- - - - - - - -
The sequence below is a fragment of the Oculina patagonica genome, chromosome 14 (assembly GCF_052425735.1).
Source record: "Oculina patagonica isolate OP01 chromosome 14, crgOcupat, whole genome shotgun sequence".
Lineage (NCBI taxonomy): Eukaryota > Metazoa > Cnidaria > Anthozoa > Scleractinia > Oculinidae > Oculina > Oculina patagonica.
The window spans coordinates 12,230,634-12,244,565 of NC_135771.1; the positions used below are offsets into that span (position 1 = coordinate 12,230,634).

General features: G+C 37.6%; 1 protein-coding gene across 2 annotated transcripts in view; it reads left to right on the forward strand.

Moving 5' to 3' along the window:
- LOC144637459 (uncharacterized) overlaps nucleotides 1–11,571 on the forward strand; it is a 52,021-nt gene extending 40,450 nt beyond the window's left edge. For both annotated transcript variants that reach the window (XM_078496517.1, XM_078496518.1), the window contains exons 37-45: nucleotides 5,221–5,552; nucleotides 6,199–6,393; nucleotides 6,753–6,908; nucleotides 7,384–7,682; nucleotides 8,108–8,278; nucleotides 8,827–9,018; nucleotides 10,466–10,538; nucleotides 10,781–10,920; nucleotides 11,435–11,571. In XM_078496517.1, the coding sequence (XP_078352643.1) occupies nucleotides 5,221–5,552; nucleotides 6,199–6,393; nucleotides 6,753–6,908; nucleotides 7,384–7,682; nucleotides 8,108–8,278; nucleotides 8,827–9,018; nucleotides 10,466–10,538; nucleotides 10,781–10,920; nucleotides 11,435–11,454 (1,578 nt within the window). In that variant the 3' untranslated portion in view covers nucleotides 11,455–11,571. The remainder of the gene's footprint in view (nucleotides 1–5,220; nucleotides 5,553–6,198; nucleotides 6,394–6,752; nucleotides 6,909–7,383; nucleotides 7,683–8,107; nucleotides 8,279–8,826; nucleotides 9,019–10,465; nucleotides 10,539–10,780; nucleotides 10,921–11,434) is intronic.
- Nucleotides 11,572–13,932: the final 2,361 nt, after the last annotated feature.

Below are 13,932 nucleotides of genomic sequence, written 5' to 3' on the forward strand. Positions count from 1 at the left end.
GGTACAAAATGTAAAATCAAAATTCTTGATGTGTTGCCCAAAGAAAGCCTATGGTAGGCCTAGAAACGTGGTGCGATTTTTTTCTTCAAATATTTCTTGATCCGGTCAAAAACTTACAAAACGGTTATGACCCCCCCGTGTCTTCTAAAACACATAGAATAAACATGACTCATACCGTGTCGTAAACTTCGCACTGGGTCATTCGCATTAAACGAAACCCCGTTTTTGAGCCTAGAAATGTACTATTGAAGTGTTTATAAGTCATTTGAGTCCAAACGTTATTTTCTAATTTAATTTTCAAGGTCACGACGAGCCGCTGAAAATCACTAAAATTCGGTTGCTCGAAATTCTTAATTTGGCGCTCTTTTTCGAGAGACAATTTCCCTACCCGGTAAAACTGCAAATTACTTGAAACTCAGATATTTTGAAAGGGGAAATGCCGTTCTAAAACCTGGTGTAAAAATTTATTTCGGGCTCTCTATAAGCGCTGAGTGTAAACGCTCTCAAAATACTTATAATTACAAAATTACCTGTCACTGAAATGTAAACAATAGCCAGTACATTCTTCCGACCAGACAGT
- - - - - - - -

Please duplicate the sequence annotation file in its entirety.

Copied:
The sequence below is a fragment of the Oculina patagonica genome, chromosome 14 (assembly GCF_052425735.1).
Source record: "Oculina patagonica isolate OP01 chromosome 14, crgOcupat, whole genome shotgun sequence".
Lineage (NCBI taxonomy): Eukaryota > Metazoa > Cnidaria > Anthozoa > Scleractinia > Oculinidae > Oculina > Oculina patagonica.
The window spans coordinates 12,230,634-12,244,565 of NC_135771.1; the positions used below are offsets into that span (position 1 = coordinate 12,230,634).

General features: G+C 37.6%; 1 protein-coding gene across 2 annotated transcripts in view; it reads left to right on the forward strand.

Moving 5' to 3' along the window:
- LOC144637459 (uncharacterized) overlaps nucleotides 1–11,571 on the forward strand; it is a 52,021-nt gene extending 40,450 nt beyond the window's left edge. For both annotated transcript variants that reach the window (XM_078496517.1, XM_078496518.1), the window contains exons 37-45: nucleotides 5,221–5,552; nucleotides 6,199–6,393; nucleotides 6,753–6,908; nucleotides 7,384–7,682; nucleotides 8,108–8,278; nucleotides 8,827–9,018; nucleotides 10,466–10,538; nucleotides 10,781–10,920; nucleotides 11,435–11,571. In XM_078496517.1, the coding sequence (XP_078352643.1) occupies nucleotides 5,221–5,552; nucleotides 6,199–6,393; nucleotides 6,753–6,908; nucleotides 7,384–7,682; nucleotides 8,108–8,278; nucleotides 8,827–9,018; nucleotides 10,466–10,538; nucleotides 10,781–10,920; nucleotides 11,435–11,454 (1,578 nt within the window). In that variant the 3' untranslated portion in view covers nucleotides 11,455–11,571. The remainder of the gene's footprint in view (nucleotides 1–5,220; nucleotides 5,553–6,198; nucleotides 6,394–6,752; nucleotides 6,909–7,383; nucleotides 7,683–8,107; nucleotides 8,279–8,826; nucleotides 9,019–10,465; nucleotides 10,539–10,780; nucleotides 10,921–11,434) is intronic.
- Nucleotides 11,572–13,932: the final 2,361 nt, after the last annotated feature.

Below are 13,932 nucleotides of genomic sequence, written 5' to 3' on the forward strand. Positions count from 1 at the left end.
GGTACAAAATGTAAAATCAAAATTCTTGATGTGTTGCCCAAAGAAAGCCTATGGTAGGCCTAGAAACGTGGTGCGATTTTTTTCTTCAAATATTTCTTGATCCGGTCAAAAACTTACAAAACGGTTATGACCCCCCCGTGTCTTCTAAAACACATAGAATAAACATGACTCATACCGTGTCGTAAACTTCGCACTGGGTCATTCGCATTAAACGAAACCCCGTTTTTGAGCCTAGAAATGTACTATTGAAGTGTTTATAAGTCATTTGAGTCCAAACGTTATTTTCTAATTTAATTTTCAAGGTCACGACGAGCCGCTGAAAATCACTAAAATTCGGTTGCTCGAAATTCTTAATTTGGCGCTCTTTTTCGAGAGACAATTTCCCTACCCGGTAAAACTGCAAATTACTTGAAACTCAGATATTTTGAAAGGGGAAATGCCGTTCTAAAACCTGGTGTAAAAATTTATTTCGGGCTCTCTATAAGCGCTGAGTGTAAACGCTCTCAAAATACTTATAATTACAAAATTACCTGTCACTGAAATGTAAACAATAGCCAGTACATTCTTCCGACCAGACAGT